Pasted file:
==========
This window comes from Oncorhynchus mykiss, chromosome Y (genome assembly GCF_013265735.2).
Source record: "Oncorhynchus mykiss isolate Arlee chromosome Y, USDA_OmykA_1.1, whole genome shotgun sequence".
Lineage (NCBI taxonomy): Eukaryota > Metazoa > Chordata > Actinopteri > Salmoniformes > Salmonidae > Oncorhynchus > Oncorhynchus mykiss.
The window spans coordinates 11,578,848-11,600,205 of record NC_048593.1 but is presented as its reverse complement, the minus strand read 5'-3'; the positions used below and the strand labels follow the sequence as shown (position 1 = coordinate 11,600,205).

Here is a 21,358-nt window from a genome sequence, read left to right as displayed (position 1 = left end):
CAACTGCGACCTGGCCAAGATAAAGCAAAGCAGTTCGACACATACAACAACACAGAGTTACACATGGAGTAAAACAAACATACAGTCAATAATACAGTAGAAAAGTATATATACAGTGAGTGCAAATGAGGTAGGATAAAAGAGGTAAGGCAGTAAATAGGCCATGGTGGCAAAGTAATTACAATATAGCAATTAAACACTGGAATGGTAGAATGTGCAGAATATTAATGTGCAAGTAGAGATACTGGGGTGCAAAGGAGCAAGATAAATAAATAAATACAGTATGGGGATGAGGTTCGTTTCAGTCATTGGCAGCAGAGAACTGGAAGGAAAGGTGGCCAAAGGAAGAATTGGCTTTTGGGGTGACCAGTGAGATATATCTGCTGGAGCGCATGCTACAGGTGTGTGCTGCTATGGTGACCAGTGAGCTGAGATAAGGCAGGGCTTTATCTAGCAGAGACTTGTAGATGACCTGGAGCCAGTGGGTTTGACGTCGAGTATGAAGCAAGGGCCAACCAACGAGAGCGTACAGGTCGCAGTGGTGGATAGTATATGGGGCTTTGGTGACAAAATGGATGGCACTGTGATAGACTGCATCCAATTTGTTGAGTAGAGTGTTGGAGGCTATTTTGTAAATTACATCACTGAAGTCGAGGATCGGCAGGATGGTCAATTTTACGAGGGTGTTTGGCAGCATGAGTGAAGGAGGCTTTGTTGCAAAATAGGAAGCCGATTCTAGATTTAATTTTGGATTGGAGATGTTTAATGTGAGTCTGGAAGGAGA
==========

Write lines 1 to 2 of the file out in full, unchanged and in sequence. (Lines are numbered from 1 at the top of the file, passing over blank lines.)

This window comes from Oncorhynchus mykiss, chromosome Y (genome assembly GCF_013265735.2).
Source record: "Oncorhynchus mykiss isolate Arlee chromosome Y, USDA_OmykA_1.1, whole genome shotgun sequence".